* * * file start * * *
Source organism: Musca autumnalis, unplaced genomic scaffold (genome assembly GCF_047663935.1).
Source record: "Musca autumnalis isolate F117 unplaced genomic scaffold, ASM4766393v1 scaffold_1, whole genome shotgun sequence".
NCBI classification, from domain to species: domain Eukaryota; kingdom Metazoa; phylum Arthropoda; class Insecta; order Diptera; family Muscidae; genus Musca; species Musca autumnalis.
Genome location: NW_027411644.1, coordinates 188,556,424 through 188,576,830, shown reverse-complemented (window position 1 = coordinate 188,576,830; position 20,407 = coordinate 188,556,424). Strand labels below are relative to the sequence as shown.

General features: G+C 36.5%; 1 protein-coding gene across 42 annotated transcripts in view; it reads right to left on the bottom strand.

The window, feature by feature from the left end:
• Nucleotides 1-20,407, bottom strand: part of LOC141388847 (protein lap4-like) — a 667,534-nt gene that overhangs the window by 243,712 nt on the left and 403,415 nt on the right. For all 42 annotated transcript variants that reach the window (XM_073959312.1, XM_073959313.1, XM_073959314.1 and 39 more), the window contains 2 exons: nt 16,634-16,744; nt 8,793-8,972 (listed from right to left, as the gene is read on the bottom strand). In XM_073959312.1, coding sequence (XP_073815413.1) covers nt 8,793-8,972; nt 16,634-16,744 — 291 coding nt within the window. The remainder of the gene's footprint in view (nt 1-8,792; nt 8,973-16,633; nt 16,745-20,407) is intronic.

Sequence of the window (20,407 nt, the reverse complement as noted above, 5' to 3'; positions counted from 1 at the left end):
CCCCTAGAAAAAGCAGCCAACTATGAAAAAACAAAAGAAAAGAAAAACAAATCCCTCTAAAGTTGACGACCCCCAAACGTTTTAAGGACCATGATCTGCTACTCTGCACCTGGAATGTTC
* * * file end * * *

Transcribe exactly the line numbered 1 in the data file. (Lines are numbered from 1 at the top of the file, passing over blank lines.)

Source organism: Musca autumnalis, unplaced genomic scaffold (genome assembly GCF_047663935.1).